Often you wake up from a dream to recognize it is informing you to pay close attention to the depth of its message, particularly when it is linked to what you have been considering for days. I have just shown up from a dream in which I went down to the cellar of your house I grew up in because the basement light was on and the back cellar door had been opened by a mysterious guy who stood outdoors.
I will spare you additional information or an analysis, other than to state that my daytime ideas worried the media spectacle surrounding the Titan submersible that imploded 2 miles down in the ocean’s cellar while attempting to give its guests a view of the wreck of the Titanic, the “unsinkable” ship nicknamed “the Millionaire’s Special.” The ship that no one might sink except an ice cube in the beverage that swallowed it.
Cellar dreams are widely known as the location where we as people and societies can face the flickering shadows that we decline to face in conscious life.
Carl Jung called it “the shadow.”
Such shadows, when unacknowledged and repressed, have a tendency to autonomously appear and appear, not only leading to individual self-destruction but that of entire societies. History is replete with examples. My dream’s mystical stranger had lit my method through some dark ideas and unlocked to a possible escape. He got me thinking about what everybody tend to wish to reject or avoid because its implications are so monstrous.
The fixation with the supposed marvels of innovation together with calling them after ancient Greek and Roman gods are fixations of elite technologues who have lost what Spengler called “living inner religiousness” but wish to show they understand the classical names despite the fact that they miss the significance of these misconceptions.
Such myths inform the stories of things that never happened but always are. Appropriating the ancient names without irony– such as calling a boat Titanic or a submersible Titan– unveils the hubristic lack of knowledge of individuals who have never ever descended to the underworld to discover its lessons. Relinquishing their sense of god-like power does not occur to them, nor does the shadow side of their Faustian dreams.
They will never ever call some machine Nemesis, for that would expose the reality that they have actually exceeded the eternal limits with their maniacal technological extremism, and, to paraphrase Camus, dark Furies will swoop to destroy them.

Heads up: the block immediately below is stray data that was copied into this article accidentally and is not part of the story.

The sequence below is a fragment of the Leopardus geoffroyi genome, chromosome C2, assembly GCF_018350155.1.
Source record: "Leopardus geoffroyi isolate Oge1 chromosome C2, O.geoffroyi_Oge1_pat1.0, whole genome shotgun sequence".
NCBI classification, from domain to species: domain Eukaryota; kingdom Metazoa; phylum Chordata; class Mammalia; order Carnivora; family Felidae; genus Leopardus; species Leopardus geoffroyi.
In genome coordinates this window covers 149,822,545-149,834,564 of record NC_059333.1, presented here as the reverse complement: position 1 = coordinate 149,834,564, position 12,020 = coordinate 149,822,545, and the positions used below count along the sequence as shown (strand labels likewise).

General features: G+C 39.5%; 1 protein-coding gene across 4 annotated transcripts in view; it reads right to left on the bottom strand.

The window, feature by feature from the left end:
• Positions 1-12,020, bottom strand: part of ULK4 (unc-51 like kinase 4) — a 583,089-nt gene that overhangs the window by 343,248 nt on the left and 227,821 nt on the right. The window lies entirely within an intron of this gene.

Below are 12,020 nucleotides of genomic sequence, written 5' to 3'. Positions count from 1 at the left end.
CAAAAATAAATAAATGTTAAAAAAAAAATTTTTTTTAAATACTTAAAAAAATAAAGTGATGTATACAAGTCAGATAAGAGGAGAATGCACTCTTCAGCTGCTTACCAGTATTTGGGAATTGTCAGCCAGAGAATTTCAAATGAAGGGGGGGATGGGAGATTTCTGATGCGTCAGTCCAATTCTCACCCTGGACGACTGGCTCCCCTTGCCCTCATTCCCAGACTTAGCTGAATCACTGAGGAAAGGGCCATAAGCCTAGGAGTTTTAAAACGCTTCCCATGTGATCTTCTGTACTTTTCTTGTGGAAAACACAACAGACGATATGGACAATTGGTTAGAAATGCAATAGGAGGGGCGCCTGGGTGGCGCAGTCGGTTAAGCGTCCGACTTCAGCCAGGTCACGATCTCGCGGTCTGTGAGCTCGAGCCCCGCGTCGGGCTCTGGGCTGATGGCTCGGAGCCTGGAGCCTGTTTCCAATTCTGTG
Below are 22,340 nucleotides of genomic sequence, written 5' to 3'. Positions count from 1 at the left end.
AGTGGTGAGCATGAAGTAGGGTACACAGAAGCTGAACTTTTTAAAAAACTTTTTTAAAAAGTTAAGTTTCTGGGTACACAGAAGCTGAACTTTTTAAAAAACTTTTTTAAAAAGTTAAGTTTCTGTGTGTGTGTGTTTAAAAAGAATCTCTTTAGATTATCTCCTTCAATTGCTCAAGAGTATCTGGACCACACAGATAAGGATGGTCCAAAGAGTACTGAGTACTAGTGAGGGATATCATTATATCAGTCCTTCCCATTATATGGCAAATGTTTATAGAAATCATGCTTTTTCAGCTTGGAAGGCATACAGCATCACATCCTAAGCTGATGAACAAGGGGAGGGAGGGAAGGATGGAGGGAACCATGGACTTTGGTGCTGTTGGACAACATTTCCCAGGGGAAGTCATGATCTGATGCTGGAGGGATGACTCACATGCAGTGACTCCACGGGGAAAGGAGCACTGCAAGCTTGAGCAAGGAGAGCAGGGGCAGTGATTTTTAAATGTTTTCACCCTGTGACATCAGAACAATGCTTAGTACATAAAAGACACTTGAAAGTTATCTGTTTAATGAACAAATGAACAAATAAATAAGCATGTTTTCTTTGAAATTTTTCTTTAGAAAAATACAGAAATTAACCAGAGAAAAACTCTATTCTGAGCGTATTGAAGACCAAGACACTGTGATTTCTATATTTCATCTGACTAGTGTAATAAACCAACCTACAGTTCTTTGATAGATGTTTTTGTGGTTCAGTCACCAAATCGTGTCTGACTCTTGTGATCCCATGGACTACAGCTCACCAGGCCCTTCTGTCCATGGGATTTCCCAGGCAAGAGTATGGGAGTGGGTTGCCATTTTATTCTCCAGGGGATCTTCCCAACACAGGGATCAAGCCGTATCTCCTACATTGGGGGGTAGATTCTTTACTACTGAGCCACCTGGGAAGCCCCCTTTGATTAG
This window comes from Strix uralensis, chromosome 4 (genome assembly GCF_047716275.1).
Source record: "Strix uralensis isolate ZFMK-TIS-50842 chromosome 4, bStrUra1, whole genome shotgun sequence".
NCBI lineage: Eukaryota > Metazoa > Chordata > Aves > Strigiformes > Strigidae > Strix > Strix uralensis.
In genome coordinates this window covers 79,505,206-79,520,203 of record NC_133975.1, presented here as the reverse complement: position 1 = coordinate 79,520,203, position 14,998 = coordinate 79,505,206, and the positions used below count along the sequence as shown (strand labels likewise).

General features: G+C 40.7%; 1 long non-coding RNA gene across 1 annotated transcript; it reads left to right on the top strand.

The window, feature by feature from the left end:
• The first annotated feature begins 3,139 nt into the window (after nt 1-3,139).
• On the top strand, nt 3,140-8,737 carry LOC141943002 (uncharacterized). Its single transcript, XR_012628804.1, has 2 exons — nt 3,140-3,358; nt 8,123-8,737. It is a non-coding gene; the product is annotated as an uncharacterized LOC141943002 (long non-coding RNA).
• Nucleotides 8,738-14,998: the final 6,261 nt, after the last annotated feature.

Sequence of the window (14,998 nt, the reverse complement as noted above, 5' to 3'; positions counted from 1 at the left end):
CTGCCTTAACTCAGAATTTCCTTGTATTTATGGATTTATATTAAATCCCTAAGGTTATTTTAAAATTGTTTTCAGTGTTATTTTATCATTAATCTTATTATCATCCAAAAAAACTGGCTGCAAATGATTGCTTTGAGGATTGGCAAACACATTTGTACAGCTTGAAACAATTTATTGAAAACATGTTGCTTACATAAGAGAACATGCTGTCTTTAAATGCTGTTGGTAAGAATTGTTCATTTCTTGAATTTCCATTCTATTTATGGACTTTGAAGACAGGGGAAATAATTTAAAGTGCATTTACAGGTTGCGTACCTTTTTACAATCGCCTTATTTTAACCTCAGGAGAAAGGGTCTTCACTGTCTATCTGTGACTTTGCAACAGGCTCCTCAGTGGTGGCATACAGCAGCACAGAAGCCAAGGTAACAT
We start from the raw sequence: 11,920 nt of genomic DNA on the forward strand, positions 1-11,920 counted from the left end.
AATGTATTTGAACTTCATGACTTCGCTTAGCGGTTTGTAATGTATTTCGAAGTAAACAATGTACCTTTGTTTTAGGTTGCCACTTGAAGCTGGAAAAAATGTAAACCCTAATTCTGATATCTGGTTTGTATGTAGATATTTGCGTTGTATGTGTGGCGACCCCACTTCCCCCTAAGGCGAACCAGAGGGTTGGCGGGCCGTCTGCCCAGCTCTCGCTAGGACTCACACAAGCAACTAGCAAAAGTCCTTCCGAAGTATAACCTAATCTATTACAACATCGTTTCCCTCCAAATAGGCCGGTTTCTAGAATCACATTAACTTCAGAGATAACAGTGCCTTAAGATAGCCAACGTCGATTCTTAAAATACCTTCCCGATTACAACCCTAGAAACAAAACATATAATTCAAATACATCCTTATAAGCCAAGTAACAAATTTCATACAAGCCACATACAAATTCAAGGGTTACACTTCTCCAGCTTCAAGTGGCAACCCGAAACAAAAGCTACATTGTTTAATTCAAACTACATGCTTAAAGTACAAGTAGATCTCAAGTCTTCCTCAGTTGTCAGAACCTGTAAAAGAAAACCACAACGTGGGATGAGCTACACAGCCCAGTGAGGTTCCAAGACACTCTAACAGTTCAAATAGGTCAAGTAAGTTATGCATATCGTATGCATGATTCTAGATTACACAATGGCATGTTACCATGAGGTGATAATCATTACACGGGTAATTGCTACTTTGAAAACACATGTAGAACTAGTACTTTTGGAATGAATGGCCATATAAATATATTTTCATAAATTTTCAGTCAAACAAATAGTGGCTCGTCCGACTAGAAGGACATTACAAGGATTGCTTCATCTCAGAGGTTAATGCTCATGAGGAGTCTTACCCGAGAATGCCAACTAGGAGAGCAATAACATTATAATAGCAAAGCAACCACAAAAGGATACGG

Nietzsche termed the outcome nihilism. Once people have eliminated God, devices are a helpful replacement in societies that praise the illusion of technique and are terrified to death of death and the machines that they invented to administer it.
The latter is not a matter fit to print since it should stay in the dark basement of the public’s consciousness. If it were publicized, the game of nihilistic death-dealing would be exposed. Due to the fact that power, cash, and technology are the ruling deities today, the mass media revolve around advertising their marvels in incredible fashion, and when “accidents” happen, they never ever mention the misconception of the devices, or what Lewis Mumford called “The Pentagon of Power.”
Disasters occur, they tell us, but they are minor by-products of the marvels of innovation.
But if these media would take us to see the reality beneath the oceans’ surface areas, we would see not incorrect beasts such as the Titanic or Moby Penis or animation fictions such as Disney’s Monstro the whale, but the workmanship of countless mad Captain Ahabs who have actually attached the technologues “greatest” invention– nuclear weapons– to nuclear-powered ballistic submarines.
Spear submarines. Descent on submarines, such as the USS Ohio.
These Spear subs live and take in the cellars of our minds where few attempt descend. They are managed by jackals in Washington and the Pentagon with refined faces in well-equipped offices with coffee machines and yummy snacks. Madmen. They hum through the deep waters all set to strike and ruin the world. Few hear them, practically none see them, a lot of choose not to understand of them.